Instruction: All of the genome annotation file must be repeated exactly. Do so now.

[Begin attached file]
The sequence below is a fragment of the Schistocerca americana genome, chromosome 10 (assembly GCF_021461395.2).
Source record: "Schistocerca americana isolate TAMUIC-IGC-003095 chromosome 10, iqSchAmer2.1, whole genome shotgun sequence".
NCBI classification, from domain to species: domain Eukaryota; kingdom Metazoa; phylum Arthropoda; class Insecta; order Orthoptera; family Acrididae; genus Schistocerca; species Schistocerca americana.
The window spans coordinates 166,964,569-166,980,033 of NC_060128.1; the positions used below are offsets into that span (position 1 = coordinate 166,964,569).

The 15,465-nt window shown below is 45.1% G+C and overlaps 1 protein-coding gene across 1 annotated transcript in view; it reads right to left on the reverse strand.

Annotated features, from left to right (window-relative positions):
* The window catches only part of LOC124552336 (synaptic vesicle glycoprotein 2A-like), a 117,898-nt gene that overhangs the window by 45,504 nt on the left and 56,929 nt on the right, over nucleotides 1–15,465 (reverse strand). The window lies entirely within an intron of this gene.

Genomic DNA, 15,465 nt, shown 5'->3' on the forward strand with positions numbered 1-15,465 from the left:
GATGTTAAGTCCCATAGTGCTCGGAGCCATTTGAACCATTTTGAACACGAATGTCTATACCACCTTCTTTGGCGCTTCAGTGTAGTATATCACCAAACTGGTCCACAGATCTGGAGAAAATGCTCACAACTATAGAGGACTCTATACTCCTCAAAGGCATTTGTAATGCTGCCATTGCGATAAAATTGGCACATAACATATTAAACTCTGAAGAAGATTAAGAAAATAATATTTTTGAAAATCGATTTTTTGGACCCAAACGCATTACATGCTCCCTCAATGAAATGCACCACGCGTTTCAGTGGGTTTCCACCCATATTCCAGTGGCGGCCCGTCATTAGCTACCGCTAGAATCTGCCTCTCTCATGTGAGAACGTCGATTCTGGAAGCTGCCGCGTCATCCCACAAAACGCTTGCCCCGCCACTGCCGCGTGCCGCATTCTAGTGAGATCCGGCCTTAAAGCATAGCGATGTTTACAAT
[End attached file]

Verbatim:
The sequence below is a fragment of the Schistocerca americana genome, chromosome 10 (assembly GCF_021461395.2).
Source record: "Schistocerca americana isolate TAMUIC-IGC-003095 chromosome 10, iqSchAmer2.1, whole genome shotgun sequence".
NCBI classification, from domain to species: domain Eukaryota; kingdom Metazoa; phylum Arthropoda; class Insecta; order Orthoptera; family Acrididae; genus Schistocerca; species Schistocerca americana.
The window spans coordinates 166,964,569-166,980,033 of NC_060128.1; the positions used below are offsets into that span (position 1 = coordinate 166,964,569).

The 15,465-nt window shown below is 45.1% G+C and overlaps 1 protein-coding gene across 1 annotated transcript in view; it reads right to left on the reverse strand.

Annotated features, from left to right (window-relative positions):
* The window catches only part of LOC124552336 (synaptic vesicle glycoprotein 2A-like), a 117,898-nt gene that overhangs the window by 45,504 nt on the left and 56,929 nt on the right, over nucleotides 1–15,465 (reverse strand). The window lies entirely within an intron of this gene.

Genomic DNA, 15,465 nt, shown 5'->3' on the forward strand with positions numbered 1-15,465 from the left:
GATGTTAAGTCCCATAGTGCTCGGAGCCATTTGAACCATTTTGAACACGAATGTCTATACCACCTTCTTTGGCGCTTCAGTGTAGTATATCACCAAACTGGTCCACAGATCTGGAGAAAATGCTCACAACTATAGAGGACTCTATACTCCTCAAAGGCATTTGTAATGCTGCCATTGCGATAAAATTGGCACATAACATATTAAACTCTGAAGAAGATTAAGAAAATAATATTTTTGAAAATCGATTTTTTGGACCCAAACGCATTACATGCTCCCTCAATGAAATGCACCACGCGTTTCAGTGGGTTTCCACCCATATTCCAGTGGCGGCCCGTCATTAGCTACCGCTAGAATCTGCCTCTCTCATGTGAGAACGTCGATTCTGGAAGCTGCCGCGTCATCCCACAAAACGCTTGCCCCGCCACTGCCGCGTGCCGCATTCTAGTGAGATCCGGCCTTAAAGCATAGCGATGTTTACAAT